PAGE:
Service Management Blog

SPOC: Why a Single Point of Contact is Critical for IT Support

4 minute read
Stephen Watts

IT is a rapidly changing industry, and as support structures change the way we communicate, support issues with clients needs to change. In support centers, today’s end-user calls in and lets us know there is a problem within the product. The end-user spends time explaining what the issue is and either receives a resolution or gets the ticket escalated.

From here, we run into multiple scenarios that can cause the end-user to feel like they aren’t getting needed attention. If the end-user calls back for a status update, the end-user will more than likely speak with another customer representative. The new agent spends time reading through the notes, potentially disagrees with the previous tech on the issue, and gives the user a different story escalating down a different path. You may now have two separate escalation teams working on the same problem and not communicating with each other about what they found.

In many instances, the end-user will call a support center multiple times until they get an experienced technician. When new employees, not understanding the nuances of the product or individual client relationships, give the end-user an answer that is not consistent with prior experiences, it can lead to client confusion. In this scenario, a patient, calm end-user may call multiple times to find an experienced tech or ask to transfer. Resolution times slow down, potentially creating extra calls that could have been resolved with one agent at the helm, from start to finish.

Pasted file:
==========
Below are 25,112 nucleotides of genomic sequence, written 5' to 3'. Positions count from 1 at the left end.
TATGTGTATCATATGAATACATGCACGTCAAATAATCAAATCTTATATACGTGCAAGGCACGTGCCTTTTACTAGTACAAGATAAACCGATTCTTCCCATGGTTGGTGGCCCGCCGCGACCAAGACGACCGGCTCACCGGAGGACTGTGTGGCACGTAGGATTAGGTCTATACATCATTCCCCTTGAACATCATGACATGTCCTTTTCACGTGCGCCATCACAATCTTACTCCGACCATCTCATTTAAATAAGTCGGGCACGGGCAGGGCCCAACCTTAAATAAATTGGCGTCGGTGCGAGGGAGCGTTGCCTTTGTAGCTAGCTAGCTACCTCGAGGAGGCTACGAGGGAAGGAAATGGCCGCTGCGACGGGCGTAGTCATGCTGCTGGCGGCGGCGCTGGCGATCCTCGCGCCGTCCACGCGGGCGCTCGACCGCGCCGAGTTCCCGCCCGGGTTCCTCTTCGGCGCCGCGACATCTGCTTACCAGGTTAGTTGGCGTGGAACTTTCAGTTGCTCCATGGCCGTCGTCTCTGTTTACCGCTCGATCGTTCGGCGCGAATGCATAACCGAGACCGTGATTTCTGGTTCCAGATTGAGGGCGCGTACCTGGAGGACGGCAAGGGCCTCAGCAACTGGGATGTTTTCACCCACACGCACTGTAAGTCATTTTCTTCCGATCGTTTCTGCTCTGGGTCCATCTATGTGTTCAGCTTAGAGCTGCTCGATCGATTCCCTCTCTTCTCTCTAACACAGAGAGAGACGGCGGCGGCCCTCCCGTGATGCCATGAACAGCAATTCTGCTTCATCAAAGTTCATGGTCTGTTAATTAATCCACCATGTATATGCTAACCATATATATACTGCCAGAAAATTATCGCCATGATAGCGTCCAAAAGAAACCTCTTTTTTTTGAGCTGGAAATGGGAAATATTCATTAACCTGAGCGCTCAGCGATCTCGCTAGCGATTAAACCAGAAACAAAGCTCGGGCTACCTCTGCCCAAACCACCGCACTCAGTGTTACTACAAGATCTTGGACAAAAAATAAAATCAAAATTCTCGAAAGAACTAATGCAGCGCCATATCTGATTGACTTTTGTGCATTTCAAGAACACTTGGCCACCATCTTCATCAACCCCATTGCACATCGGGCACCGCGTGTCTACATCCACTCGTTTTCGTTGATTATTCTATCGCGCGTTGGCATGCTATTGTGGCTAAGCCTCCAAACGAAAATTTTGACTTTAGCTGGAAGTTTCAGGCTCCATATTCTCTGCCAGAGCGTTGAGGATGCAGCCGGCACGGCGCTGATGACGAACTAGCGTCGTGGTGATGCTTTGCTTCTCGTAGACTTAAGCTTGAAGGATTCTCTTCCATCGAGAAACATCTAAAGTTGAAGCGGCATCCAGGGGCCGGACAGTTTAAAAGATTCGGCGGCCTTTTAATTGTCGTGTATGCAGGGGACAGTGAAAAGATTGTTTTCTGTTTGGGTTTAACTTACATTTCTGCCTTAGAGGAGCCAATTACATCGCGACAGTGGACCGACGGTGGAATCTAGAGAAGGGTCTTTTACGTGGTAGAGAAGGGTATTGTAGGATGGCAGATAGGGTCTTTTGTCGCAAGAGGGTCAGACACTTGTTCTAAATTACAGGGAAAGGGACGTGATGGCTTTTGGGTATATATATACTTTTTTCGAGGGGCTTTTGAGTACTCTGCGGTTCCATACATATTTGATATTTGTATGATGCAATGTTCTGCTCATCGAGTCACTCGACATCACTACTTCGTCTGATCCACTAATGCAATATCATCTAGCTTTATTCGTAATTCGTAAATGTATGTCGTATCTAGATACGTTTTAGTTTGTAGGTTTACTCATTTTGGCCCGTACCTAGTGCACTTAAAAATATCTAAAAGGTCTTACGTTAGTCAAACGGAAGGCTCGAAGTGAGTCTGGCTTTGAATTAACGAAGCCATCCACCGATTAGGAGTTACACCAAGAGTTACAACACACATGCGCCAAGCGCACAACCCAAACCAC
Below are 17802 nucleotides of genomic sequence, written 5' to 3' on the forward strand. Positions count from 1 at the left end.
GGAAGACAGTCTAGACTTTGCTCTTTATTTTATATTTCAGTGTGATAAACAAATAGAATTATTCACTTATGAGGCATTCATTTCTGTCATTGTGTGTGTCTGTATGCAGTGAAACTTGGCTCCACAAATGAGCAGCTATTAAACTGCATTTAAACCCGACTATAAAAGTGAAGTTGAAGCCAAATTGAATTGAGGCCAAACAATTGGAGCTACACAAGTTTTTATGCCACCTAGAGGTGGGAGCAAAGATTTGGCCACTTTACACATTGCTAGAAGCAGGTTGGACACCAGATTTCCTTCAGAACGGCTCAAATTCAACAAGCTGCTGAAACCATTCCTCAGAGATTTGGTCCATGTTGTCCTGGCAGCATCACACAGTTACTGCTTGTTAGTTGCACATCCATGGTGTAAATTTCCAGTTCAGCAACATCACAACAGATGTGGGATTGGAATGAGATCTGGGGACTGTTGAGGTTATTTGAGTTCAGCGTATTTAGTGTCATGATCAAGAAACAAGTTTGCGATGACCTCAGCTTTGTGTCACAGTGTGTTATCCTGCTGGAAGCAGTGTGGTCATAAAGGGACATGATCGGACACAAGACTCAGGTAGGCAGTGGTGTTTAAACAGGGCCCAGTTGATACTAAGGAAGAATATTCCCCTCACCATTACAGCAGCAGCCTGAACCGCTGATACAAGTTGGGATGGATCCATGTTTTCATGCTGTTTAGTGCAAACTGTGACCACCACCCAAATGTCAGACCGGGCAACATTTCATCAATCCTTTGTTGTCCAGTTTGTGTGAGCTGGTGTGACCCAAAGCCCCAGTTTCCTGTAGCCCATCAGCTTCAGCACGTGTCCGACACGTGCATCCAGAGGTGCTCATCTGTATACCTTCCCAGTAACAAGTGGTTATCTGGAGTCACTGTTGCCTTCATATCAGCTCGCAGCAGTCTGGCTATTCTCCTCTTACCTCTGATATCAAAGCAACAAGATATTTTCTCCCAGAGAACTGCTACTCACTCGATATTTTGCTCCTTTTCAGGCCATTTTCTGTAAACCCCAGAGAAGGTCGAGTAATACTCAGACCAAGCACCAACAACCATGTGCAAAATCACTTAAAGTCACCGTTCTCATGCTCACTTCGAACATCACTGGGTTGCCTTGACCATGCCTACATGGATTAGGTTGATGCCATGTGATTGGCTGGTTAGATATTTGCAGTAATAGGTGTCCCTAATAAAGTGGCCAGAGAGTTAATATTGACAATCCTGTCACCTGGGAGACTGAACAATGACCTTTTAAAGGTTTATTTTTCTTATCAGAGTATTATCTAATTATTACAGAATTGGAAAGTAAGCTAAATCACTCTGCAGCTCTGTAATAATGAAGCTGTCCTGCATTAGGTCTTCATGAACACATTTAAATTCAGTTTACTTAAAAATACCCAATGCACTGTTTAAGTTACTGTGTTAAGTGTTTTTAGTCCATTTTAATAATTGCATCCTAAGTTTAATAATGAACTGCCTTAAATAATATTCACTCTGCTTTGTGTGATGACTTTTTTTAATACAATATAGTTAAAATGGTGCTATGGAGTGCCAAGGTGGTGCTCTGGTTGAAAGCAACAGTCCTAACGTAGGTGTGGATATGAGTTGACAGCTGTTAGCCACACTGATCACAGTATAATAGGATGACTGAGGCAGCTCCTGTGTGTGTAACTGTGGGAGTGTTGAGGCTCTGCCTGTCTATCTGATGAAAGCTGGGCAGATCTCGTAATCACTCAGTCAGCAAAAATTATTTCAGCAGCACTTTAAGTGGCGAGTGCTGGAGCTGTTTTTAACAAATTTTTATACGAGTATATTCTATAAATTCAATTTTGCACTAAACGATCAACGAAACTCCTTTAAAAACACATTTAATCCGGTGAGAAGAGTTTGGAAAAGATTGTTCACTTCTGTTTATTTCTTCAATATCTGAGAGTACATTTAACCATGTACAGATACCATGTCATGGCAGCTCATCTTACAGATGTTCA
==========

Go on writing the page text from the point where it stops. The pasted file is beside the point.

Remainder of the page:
So, how do you increase productivity internally, decrease the noise from redundant tickets, and improve end-user satisfaction? A single point of contact for support.

Why a single point of contact is necessary

Inadequate support personnel in a B2B support center can potentially damage client relationships. For example, a customer service representative handling a follow-up call will need to create more work to smooth over the issues that the client faced. Working to ensure a consistent support experience from initial call to resolution decreases these incident types allowing account reps to focus on the client, further growing the relationship.

Even in a B2C environment, a single point of contact helps alleviate customer frustration, leading to increased customer satisfaction. Customers’ impressions of a company can be tarnished if the support staff lack the ability to communicate effectively. When customers are frustrated, trained support staff needs to be able to handle the frustrations, then turn them around into a positive experience.

A single point of contact can eliminate these issues. In each step of the support process, a single point of contact can continue to nurture the relationship during problems instead of struggling to maintain the status quo. This contact can be beneficial for the support team as well.

How the support team benefits

The support team benefits from having a single point of contact dealing with customers. In B2B organizations or within a support center utilizing intelligent swarming, this works even better. The single point of contact needs to be someone who has the technical knowledge to explain the updates to the client, translate the clients’ issue to the techs, and will need to be trained to nurture the client relationship while proactively communicating.